A very enlightening article written by Alistair Moffat and Dr. Jim Wilson was published in yesterday’s edition of The Scotsman newspaper yesterday. It’s part of their series of articles on the DNA make-up of the Scots—another version of Who Do You Think You Are?—and how the Vikings left their indelible mark on the Scotland, particularly the Orkney islands, where around 20% of the men carry the Viking M17 marker.
Apart from their DNA, the Vikings apparently brought mice with them too. The mice sailed the North Sea with the Vikings snuggled under goatskins and nibbling on the stores of food. It has been determined scientifically that their descendants exist in abundance today too.
Recent DNA research has shown that there’s a strong Viking inheritance in Orkney, with about 20% of Orcadian men carrying the M17 marker. And, of men with surnames like Linklater, Foubister, Clousting, Flett or Rendall, those with the marker is 75%.
The M17 marker is also present of people in the Scottish western islands and some of the clans like MacIvor, MacSween, Macaulay, and MacAskill etc., are descended from the Vikings.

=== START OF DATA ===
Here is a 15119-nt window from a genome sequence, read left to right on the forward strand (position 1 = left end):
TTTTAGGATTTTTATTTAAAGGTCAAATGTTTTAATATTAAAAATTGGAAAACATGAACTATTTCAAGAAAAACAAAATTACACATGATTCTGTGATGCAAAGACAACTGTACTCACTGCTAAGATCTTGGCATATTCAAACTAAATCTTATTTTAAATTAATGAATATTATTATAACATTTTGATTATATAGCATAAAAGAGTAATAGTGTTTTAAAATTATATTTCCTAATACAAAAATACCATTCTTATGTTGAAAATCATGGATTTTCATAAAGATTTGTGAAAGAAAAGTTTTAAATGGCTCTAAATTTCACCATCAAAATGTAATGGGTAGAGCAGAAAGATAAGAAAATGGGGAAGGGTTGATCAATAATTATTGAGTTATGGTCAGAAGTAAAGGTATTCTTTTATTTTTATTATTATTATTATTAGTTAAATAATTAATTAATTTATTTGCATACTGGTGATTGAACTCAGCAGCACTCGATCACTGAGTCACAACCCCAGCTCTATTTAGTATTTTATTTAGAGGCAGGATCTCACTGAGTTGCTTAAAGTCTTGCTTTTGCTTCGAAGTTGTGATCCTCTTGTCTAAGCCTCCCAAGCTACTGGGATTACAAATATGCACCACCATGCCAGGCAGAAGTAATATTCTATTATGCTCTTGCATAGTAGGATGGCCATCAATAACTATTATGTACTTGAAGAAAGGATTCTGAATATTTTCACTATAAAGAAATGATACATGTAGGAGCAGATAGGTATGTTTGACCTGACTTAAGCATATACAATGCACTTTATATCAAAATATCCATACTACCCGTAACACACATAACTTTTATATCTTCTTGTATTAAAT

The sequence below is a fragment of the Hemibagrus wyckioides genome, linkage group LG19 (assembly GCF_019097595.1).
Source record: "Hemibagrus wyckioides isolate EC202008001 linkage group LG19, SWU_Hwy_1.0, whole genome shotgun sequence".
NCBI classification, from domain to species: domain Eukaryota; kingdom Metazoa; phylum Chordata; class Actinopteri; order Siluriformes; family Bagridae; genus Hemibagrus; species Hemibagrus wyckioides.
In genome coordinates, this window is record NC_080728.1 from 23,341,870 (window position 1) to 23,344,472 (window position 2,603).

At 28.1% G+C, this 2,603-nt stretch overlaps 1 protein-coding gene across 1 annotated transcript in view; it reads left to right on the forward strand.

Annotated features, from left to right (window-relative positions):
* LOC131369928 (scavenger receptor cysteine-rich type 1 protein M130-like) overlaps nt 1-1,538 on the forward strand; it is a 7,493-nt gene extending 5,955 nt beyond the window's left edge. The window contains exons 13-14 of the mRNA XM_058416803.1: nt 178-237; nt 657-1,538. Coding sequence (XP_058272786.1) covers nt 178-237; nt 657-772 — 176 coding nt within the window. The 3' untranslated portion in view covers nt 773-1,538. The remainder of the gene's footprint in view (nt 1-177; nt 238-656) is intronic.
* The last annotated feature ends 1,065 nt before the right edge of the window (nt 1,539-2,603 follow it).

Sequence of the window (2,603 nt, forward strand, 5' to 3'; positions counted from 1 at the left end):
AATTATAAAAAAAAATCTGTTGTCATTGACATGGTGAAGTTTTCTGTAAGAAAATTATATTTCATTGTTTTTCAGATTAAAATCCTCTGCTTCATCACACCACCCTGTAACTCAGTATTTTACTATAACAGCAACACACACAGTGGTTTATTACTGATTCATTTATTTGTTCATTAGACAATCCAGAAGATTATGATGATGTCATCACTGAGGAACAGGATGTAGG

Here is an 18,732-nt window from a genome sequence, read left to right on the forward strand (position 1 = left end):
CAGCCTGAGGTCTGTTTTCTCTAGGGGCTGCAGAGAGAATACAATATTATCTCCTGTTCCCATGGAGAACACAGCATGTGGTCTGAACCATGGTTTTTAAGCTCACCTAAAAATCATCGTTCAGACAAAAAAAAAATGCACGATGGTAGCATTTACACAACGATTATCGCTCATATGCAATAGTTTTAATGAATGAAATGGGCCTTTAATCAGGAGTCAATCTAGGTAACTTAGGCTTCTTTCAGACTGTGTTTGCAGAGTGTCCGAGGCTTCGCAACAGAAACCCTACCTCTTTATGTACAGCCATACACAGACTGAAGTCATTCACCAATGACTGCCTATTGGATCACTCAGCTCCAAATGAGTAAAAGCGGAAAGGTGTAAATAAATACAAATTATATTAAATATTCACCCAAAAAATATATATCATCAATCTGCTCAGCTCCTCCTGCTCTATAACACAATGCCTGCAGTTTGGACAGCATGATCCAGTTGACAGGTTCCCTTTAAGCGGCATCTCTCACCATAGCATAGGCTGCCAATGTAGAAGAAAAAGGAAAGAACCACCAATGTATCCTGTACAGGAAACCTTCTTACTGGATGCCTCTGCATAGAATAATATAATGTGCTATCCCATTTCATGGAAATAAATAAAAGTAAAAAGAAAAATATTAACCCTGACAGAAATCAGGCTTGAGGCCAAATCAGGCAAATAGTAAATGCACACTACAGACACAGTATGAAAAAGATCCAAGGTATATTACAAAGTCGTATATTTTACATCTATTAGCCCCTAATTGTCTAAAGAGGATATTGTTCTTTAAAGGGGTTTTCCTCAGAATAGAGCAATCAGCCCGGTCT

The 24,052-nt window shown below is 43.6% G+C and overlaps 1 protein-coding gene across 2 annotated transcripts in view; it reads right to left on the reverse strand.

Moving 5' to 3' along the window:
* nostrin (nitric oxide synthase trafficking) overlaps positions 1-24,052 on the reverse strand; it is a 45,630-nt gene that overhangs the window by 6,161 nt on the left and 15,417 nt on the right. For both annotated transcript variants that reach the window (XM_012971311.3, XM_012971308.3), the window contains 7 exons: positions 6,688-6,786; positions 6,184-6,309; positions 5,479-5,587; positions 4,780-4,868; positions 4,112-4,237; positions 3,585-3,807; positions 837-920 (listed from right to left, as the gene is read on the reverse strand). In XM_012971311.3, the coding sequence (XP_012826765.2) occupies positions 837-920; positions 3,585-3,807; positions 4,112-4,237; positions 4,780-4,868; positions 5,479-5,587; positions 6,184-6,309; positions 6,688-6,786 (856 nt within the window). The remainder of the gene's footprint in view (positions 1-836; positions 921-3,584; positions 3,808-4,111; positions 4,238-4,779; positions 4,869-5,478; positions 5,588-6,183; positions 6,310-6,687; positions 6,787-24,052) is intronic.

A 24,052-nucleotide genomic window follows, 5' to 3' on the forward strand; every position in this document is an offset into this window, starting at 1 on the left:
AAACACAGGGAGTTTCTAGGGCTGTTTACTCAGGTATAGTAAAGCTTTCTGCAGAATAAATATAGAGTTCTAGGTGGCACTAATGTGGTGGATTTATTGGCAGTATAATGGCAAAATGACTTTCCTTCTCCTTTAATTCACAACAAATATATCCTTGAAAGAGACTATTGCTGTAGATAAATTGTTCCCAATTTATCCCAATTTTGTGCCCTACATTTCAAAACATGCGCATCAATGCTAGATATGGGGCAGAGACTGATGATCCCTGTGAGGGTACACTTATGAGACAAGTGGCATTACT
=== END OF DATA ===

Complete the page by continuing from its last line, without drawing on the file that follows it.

In the MacLeod clan tests have shown that 47% of the men tested show that they descend from one individual, which means that 10,000 men alive today are descended from one man. “Among the remaining 53 per cent, researchers have found only nine other lineages present, showing that MacLeod men married women who were unfailingly faithful to them.”
The article is fascinating and gives such graphic details of the bloodthirsty Vikings that I decided not to summarize on this blog. Why anyone would be anxious to claim such an ancestry is certainly puzzling, but facts are facts.
Here’s the link to The Scotsman to read the entire article. It’s a real eye opener.